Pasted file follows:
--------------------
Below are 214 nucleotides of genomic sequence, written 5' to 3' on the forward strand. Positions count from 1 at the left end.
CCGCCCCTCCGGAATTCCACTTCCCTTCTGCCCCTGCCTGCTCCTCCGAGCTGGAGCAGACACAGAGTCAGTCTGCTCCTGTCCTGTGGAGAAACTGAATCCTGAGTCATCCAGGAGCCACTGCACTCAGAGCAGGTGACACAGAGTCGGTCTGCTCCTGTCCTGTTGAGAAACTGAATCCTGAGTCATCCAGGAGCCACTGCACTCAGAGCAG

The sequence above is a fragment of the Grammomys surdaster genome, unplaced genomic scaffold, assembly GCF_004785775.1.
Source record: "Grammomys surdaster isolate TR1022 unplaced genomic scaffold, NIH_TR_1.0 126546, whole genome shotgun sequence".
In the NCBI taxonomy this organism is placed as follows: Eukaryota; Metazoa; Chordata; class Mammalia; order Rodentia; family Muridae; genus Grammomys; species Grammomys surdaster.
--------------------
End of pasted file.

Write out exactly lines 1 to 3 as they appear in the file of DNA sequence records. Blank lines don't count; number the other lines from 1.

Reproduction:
Below are 214 nucleotides of genomic sequence, written 5' to 3' on the forward strand. Positions count from 1 at the left end.
CCGCCCCTCCGGAATTCCACTTCCCTTCTGCCCCTGCCTGCTCCTCCGAGCTGGAGCAGACACAGAGTCAGTCTGCTCCTGTCCTGTGGAGAAACTGAATCCTGAGTCATCCAGGAGCCACTGCACTCAGAGCAGGTGACACAGAGTCGGTCTGCTCCTGTCCTGTTGAGAAACTGAATCCTGAGTCATCCAGGAGCCACTGCACTCAGAGCAG

The sequence above is a fragment of the Grammomys surdaster genome, unplaced genomic scaffold, assembly GCF_004785775.1.